Dear readers, I hope you are all doing well or are accepting the journey to becoming well. I wanted to write about blood pressure with a different take on a very large subject.
When a healthcare provider puts a blood pressure cuff around your arm and places the stethoscope in the crook of your elbow, they are listening for the turbulence in your artery. As the cuff is pumped up and the pressure is felt we all listen for the sound (beat) to become silent. Whatever pressure the cuff exerts to stop the flow of sound/blood gives us the first and highest number known as systole. That number represents the pressure the arteries have when the heart beats. Then the pressure is slowly released in the cuff, which will first bring the sound back, and on until the sound is gone. When the sound is not first heard that is the lower and second number which is called the diastole. This number defines the resting pressure in the arteries.
Hypertension is diagnosed when the numbers are over 130/90. In order to be diagnosed you must have 3 different readings above 130/90, on 3 different occasions. Hypertension or high blood pressure is really not a diagnosis but more of a finding. A diagnosis is a definition of a set of patterns, finding, or a cluster of data points that can be summed up into a word that defines a patient’s state of health. A finding is a discernible symptom or observable sign that does not define one’s state of health, however is used to help discern a diagnosis. Generally all practitioners will have their own opinions as to the importance of the numbers most feel that the diastole is the most important. In addition, all physicians usually will consider all the other factors in their patients care beyond their blood pressure.
What I feel is the most important idea to get out of my blog is that our blood pressure is a finding and not a diagnoses or disease.
For example, let us use the diagnosis of Rheumatoid Arthritis (RA). A patient will get the diagnosis of RA when they have a cluster of findings, such as: swollen finger joints in both hand and/or feet, stiffness of many joints, nodules in the above joints, RH factors in the blood tests and HLAB27 in the blood test. The findings are the observable signs and symptoms that allow a physician to make a diagnosis. The question is how you can find what your body needs so it can fix its own symptoms. We all live inside the most elegant and most remarkable living machine that will always start to fix itself.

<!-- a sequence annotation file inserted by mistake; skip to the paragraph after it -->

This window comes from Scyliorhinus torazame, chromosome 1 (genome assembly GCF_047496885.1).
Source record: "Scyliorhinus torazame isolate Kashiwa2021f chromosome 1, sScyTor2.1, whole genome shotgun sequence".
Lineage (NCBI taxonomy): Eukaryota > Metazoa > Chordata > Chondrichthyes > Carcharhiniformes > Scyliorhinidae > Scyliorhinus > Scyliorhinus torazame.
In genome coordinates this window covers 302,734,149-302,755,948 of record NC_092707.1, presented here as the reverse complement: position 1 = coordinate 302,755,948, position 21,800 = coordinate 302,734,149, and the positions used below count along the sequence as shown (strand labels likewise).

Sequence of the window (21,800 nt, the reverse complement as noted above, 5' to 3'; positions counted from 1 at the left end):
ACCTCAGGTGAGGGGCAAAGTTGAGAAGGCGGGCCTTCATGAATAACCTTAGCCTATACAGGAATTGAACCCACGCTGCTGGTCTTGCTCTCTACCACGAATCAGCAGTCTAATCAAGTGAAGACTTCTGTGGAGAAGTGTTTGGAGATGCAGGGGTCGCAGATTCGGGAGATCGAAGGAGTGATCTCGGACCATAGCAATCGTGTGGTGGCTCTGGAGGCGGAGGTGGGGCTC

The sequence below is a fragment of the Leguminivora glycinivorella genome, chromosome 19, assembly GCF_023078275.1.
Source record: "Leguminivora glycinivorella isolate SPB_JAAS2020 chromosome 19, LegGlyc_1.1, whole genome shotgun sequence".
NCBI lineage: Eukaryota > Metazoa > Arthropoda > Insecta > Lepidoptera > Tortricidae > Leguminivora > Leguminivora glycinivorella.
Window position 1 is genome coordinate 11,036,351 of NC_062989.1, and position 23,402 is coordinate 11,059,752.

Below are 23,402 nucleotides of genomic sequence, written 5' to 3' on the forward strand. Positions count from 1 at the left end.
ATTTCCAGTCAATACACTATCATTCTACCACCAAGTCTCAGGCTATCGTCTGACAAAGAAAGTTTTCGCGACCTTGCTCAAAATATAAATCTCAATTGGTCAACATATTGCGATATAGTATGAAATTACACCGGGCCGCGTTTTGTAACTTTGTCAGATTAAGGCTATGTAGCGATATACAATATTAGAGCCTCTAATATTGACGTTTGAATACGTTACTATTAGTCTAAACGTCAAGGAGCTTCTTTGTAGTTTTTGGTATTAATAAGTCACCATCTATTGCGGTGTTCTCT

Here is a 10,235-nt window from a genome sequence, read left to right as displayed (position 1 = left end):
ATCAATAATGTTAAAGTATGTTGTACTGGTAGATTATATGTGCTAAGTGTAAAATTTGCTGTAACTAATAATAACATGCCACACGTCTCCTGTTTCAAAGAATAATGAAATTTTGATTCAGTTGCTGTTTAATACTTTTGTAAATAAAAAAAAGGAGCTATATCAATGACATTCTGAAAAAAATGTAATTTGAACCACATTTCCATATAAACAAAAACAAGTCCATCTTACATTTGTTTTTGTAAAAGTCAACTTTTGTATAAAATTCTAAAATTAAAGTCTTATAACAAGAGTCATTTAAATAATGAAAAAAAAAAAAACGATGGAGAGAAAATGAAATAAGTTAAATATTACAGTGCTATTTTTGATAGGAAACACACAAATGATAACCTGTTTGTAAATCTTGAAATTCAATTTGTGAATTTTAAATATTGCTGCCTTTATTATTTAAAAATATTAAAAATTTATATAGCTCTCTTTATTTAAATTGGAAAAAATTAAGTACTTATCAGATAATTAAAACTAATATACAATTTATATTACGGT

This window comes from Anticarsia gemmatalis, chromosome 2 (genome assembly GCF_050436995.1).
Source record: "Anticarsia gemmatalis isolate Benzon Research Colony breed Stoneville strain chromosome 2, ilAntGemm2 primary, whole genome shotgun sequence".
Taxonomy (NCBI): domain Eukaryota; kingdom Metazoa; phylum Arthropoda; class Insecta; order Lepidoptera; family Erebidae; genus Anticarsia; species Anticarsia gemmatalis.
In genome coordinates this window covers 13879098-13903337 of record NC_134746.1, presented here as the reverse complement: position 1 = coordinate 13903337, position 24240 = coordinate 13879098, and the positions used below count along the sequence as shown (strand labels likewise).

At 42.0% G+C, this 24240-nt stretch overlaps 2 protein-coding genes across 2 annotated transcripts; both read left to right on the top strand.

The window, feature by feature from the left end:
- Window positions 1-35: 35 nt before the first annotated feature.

The key is finding what these intelligent living machines need to continue the necessary steps- where it will no longer need the symptoms (the things we do not like it to do) to get our everyday attention.
When I was researching for this blog I found that the numbers that make a physician diagnose high blood pressure has changed. Before 1980 normal blood pressure was based on 100 + patient’s age and the lower number 90 or below. I am 51, therefore, my blood pressure could be as high as 151/90 and I would be deemed fine. The 120/80 cut off line was really stressed around 2003. More recently the new numbers may be lower causing some physicians to question the relevance of research to the health of their patient. There are movements suggesting the newer numbers are too low and are forcing physicians to rely more on pharmaceuticals. Some suspect that these numbers are not designed as beneficial to patients but instead, beneficial to the pharmaceutical industry.
So, let me wrap this up! There are many studies showing that as blood pressure numbers rise, there are greater frequencies of strokes and heart disease. This is slightly misleading because high blood pressure is now assumed to be a diagnosis of heart disease. In fact if you have hypertension, high cholesterol, high LDL’s, tachycardia, atrial fibrillation etc., you can be diagnosed with heart disease even though you have not had a heart attack or chest pain. When you change the criteria the associations have changed. The take home is hypertension is a finding that should be investigated for the cause of it, then to try to eradicate it with meds. Lifestyle changes are a must and a great start-such as light exercise, diet changes and relaxation techniques. There are many avenues for you to try, in addition to having a treating physician, you should try the following: walking, look into food allergies or intolerances, chiropractic care, acupuncture, personal trainers, massage, having a kept diet, a paleo diet, Qi Gong, Tai Chi, laugh as much as possible, be around the people you love, Las Vegas, CBDs, yoga, fishing, hunting, bowling, generally doing the things you love to do.
Take a chance and start getting the blood pressure where you want it.